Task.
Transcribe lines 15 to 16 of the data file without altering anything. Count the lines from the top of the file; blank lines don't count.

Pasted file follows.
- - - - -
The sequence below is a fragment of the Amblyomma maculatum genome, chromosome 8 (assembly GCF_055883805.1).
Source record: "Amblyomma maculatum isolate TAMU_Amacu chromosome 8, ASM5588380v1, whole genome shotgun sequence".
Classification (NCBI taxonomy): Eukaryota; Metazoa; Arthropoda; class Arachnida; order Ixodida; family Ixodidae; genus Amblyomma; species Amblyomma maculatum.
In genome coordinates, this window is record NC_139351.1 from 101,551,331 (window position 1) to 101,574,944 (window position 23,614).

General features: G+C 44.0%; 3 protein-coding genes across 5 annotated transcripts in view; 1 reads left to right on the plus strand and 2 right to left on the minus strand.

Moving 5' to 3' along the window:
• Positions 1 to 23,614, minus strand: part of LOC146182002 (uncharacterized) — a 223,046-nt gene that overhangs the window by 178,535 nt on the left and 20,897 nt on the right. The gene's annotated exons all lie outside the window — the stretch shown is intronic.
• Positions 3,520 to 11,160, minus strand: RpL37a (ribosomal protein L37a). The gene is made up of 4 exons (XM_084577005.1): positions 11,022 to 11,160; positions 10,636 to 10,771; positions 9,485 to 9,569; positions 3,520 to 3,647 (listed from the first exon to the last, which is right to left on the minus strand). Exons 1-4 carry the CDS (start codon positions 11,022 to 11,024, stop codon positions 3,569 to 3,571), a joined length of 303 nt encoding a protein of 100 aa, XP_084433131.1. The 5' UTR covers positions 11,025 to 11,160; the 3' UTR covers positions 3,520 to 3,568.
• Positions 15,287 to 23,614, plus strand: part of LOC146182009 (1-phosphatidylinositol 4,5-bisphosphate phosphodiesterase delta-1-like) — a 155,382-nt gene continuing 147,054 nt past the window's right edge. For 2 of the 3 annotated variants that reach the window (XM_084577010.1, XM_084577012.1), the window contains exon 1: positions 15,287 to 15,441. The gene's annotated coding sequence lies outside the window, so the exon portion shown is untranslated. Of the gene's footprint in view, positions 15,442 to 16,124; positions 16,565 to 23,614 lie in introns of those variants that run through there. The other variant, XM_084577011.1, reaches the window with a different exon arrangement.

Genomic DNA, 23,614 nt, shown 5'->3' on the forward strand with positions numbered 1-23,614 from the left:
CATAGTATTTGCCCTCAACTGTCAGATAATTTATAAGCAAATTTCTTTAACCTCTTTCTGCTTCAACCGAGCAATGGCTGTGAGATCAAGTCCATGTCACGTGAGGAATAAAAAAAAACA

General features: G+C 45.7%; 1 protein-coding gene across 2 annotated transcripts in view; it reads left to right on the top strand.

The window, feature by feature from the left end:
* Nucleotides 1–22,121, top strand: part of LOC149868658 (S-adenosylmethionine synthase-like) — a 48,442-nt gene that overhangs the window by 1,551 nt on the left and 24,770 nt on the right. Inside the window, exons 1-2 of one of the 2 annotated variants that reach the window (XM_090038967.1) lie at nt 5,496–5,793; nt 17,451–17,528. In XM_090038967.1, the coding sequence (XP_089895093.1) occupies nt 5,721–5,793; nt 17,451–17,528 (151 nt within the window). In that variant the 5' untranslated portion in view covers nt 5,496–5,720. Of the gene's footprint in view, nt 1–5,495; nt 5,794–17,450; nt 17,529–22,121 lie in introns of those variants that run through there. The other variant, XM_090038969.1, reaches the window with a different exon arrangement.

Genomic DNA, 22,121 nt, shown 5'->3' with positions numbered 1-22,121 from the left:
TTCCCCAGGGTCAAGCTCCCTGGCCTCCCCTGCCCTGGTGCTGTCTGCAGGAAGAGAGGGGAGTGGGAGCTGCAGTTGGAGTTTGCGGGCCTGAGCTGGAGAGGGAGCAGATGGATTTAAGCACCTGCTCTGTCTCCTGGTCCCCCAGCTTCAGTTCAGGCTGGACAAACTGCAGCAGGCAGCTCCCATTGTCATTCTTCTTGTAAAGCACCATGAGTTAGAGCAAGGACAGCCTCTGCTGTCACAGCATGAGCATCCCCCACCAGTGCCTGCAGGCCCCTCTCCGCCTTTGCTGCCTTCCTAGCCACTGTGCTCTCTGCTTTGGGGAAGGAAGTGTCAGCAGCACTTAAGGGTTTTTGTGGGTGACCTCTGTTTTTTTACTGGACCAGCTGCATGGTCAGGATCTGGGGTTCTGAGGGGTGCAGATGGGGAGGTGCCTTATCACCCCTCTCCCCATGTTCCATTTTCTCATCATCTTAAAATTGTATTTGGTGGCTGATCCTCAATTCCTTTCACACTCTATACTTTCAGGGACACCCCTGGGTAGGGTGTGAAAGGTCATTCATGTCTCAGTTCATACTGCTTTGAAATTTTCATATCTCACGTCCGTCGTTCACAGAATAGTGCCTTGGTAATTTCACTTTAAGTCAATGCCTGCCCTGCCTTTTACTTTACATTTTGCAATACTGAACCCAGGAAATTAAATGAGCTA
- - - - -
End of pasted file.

Genomic DNA, 22,121 nt, shown 5'->3' with positions numbered 1-22,121 from the left:
TTCCCCAGGGTCAAGCTCCCTGGCCTCCCCTGCCCTGGTGCTGTCTGCAGGAAGAGAGGGGAGTGGGAGCTGCAGTTGGAGTTTGCGGGCCTGAGCTGGAGAGGGAGCAGATGGATTTAAGCACCTGCTCTGTCTCCTGGTCCCCCAGCTTCAGTTCAGGCTGGACAAACTGCAGCAGGCAGCTCCCATTGTCATTCTTCTTGTAAAGCACCATGAGTTAGAGCAAGGACAGCCTCTGCTGTCACAGCATGAGCATCCCCCACCAGTGCCTGCAGGCCCCTCTCCGCCTTTGCTGCCTTCCTAGCCACTGTGCTCTCTGCTTTGGGGAAGGAAGTGTCAGCAGCACTTAAGGGTTTTTGTGGGTGACCTCTGTTTTTTTACTGGACCAGCTGCATGGTCAGGATCTGGGGTTCTGAGGGGTGCAGATGGGGAGGTGCCTTATCACCCCTCTCCCCATGTTCCATTTTCTCATCATCTTAAAATTGTATTTGGTGGCTGATCCTCAATTCCTTTCACACTCTATACTTTCAGGGACACCCCTGGGTAGGGTGTGAAAGGTCATTCATGTCTCAGTTCATACTGCTTTGAAATTTTCATATCTCACGTCCGTCGTTCACAGAATAGTGCCTTGGTAATTTCACTTTAAGTCAATGCCTGCCCTGCCTTTTACTTTACATTTTGCAATACTGAACCCAGGAAATTAAATGAGCTA